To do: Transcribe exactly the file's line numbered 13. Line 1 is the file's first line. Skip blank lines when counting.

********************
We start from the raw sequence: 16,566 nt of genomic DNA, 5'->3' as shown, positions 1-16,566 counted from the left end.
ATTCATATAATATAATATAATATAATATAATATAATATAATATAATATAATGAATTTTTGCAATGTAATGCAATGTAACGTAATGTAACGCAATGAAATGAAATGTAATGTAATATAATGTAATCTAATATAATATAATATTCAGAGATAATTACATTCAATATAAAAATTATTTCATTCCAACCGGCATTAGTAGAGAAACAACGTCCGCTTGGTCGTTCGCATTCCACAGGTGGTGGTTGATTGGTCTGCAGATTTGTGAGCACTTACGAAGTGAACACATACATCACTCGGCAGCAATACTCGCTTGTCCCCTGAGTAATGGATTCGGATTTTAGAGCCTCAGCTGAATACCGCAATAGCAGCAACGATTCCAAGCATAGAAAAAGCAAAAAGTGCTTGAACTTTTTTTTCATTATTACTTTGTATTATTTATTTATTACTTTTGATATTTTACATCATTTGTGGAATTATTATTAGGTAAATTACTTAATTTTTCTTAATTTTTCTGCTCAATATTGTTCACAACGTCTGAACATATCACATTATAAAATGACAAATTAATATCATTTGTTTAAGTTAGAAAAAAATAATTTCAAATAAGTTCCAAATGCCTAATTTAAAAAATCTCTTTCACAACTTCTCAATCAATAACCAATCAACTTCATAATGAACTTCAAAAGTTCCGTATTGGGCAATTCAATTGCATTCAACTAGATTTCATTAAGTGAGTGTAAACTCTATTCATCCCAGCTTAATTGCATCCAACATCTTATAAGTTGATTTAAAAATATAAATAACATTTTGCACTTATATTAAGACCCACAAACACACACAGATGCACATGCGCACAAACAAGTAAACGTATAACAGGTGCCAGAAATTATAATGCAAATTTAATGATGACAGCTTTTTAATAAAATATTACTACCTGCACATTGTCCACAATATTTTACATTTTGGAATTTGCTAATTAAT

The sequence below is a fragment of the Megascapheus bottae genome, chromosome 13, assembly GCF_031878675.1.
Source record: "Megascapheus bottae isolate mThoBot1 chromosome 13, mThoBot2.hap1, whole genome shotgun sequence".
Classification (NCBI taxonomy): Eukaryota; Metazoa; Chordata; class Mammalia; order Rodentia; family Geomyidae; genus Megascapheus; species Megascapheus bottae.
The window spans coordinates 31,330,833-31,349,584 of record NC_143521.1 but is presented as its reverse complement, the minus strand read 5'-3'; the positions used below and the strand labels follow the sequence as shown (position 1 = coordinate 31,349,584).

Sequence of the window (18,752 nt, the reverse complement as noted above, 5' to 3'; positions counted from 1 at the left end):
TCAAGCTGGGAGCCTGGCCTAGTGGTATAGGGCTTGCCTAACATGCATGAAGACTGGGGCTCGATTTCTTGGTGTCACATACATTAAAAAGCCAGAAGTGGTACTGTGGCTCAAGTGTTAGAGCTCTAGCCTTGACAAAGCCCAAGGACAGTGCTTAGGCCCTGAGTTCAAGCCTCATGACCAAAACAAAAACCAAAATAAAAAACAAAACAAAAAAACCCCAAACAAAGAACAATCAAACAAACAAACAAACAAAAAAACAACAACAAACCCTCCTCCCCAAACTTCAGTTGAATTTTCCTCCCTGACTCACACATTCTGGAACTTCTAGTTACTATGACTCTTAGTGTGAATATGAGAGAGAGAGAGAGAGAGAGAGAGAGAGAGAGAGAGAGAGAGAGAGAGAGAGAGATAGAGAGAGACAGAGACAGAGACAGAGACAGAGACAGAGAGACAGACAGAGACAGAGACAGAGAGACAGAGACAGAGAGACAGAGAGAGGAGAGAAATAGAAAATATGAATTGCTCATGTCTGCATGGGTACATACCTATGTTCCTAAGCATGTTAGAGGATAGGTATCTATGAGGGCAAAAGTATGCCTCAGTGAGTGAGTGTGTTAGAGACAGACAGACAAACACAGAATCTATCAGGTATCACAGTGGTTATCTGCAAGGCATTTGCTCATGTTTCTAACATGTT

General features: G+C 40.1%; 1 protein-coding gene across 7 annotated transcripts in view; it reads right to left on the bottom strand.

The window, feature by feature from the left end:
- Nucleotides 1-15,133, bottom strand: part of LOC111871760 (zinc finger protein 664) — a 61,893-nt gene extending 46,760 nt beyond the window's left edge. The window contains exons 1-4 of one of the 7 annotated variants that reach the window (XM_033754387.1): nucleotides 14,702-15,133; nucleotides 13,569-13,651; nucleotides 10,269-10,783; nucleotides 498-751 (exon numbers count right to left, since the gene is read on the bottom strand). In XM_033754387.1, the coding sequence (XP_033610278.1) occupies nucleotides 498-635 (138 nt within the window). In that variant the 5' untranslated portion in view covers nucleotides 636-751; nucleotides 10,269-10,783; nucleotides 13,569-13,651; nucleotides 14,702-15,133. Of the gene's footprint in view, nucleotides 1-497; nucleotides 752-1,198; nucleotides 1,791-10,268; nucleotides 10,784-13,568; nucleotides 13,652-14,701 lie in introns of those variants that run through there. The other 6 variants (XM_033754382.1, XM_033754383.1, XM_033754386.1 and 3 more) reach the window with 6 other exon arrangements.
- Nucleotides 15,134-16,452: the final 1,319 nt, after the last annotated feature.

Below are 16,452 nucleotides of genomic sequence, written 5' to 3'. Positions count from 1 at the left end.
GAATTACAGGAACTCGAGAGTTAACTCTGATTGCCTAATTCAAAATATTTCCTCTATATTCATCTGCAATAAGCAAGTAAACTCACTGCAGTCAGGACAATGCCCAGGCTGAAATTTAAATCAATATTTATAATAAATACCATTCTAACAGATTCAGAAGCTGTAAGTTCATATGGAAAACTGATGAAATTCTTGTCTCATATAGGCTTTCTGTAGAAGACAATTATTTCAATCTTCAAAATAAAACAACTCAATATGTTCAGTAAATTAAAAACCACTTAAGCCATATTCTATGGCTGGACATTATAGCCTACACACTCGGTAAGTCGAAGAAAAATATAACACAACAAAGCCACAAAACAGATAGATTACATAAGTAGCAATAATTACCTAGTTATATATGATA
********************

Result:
Below are 16,452 nucleotides of genomic sequence, written 5' to 3'. Positions count from 1 at the left end.